Although I know little about the period and this book is clearly aimed at the younger reader, the author's knowledge shines through to create an evocative picture of a savage time in history.

Fast-paced, with a complex plot, we follow the main character of Abriel, a  young priest orphaned by the Vikings, on a life-changing journey, with enough suspense to keep a discerning reader guessing.

Convincingly written and supported by a cast of Viking raiders and all-knowing witches, I'm happy to recommend The Line of His People and hope this book will encourage readers new to historical fiction.

Tony Riches

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About the Author


C.J. Adrien is a French-American author of Viking historical fiction with a passion for Viking history. His Kindred of the Sea series was inspired by research conducted in preparation for a doctoral program in early medieval history as well as his admiration for historical fiction writers such as Bernard Cornwell and Ken Follett. C.J. Adrien�s novels and expertise have earned him invitations to speak at several international events, including the International Medieval Congress at the University of Leeds. For more information, please visit C.J. Adrien's website and blog. You can also find him on Facebook and Twitter @authorcjadrien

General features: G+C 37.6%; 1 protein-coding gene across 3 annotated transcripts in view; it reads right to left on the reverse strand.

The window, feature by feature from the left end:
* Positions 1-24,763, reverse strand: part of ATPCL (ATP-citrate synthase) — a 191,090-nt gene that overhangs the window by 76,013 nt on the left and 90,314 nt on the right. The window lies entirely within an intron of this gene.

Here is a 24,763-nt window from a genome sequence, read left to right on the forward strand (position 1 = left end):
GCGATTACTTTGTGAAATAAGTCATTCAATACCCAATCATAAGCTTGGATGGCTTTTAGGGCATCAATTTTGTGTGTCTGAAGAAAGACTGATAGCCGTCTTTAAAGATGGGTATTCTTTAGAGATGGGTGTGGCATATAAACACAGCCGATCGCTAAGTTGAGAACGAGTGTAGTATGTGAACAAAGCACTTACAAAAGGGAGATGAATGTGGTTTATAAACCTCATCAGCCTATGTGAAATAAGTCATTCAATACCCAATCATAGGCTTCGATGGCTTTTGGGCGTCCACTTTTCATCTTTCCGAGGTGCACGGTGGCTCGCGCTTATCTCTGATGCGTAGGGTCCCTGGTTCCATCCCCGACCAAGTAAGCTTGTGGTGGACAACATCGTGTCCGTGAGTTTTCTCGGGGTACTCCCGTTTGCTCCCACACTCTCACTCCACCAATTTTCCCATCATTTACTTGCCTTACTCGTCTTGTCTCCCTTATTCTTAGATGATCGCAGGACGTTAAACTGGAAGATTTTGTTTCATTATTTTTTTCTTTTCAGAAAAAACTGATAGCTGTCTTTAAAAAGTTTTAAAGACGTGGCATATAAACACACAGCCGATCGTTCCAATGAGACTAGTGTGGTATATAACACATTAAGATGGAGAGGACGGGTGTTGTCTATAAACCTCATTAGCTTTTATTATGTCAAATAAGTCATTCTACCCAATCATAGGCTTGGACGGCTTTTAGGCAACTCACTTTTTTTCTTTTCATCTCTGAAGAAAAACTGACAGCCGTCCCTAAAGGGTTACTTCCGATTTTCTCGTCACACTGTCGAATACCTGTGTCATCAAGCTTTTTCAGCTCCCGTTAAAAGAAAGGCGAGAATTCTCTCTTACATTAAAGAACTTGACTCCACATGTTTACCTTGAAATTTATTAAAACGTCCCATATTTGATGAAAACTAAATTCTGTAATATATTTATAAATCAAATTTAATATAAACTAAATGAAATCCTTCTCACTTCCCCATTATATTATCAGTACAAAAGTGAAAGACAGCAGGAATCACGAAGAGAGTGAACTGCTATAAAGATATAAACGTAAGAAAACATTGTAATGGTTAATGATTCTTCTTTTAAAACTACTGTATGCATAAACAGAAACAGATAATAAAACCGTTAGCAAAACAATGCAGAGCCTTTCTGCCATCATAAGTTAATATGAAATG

Blog Tour Schedule

Monday, January 29 Kick Off at Passages to the Past
Thursday, February 1 Review at Donna's Book Blog (The Line of His People)
Monday, February 5 Review at Pursuing Stacie (The Line of His People)
Wednesday, February 7 Feature at A Bookaholic Swede
Monday, February 12 Review at The Writing Desk (The Line of His People)
Tuesday, February 13 Feature at Historical Fiction with Spirit
Thursday, February 15 Guest Post at Let Them Read Books
Friday, February 16 Feature at Broken Teepee
Monday, February 19 Review at Laura's Interests (The Line of His People)
Tuesday, February 20 Review at Donna's Book Blog (The Oath of the Father) Feature at A Literary Vacation